Nishkramana

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Nishkramana (Sanskrit: निष्क्रमण, Niṣkramaṇa) (literally, first outing) is the sixth of the 16 saṃskāras (sacraments) practiced by the Hindus. On the day of the Nishkramana, a square area in the courtyard from where sun can be seen is plastered with cow dung and clay and the sign of svastika is marked on it; the mother of the child scatters grains of rice over it. The child is brought by a nurse, and the ceremony ends when the father makes the child look at the sun with the sound of the conch-shell and the chanting of Vedic hymns.[1] According to the Manusmriti (II.34), in the fourth month after birth, the Nishkramana of the child should be performed.[2] According to the Yamasmriti, quoted in Viramitrodaya, a child should see the sun in the third month and the moon in the fourth month after birth.[1]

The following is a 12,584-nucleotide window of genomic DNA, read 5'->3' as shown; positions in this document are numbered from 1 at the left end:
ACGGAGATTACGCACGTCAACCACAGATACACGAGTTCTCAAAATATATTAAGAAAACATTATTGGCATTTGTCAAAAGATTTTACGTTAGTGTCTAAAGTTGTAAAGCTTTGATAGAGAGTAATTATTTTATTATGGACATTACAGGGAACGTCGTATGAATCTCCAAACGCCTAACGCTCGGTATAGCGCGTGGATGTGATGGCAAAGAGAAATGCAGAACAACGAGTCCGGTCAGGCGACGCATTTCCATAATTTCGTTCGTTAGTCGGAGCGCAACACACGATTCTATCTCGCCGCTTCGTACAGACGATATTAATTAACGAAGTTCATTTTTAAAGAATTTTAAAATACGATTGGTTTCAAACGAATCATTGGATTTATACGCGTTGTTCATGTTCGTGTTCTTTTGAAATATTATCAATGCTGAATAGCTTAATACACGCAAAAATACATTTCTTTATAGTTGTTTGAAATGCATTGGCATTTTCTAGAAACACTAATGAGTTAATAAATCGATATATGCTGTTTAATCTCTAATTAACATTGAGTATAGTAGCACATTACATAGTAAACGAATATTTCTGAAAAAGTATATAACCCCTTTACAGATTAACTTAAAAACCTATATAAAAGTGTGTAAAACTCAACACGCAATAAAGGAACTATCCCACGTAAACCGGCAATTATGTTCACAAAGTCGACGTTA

Notes[edit]

  1. ^ a b Pandey, R.B. (1962, reprint 2003). The Hindu Sacraments (Saṁskāra) in S. Radhakrishnan (ed.) The Cultural Heritage of India, Vol.II, Kolkata:The Ramakrishna Mission Institute of Culture, ISBN 81-85843-03-1, pp.390-413
  2. ^ Buhler, George (2009) [1886]. The Laws of Manu. BiblioLife. p. 21. ISBN 978-0-559-07692-3.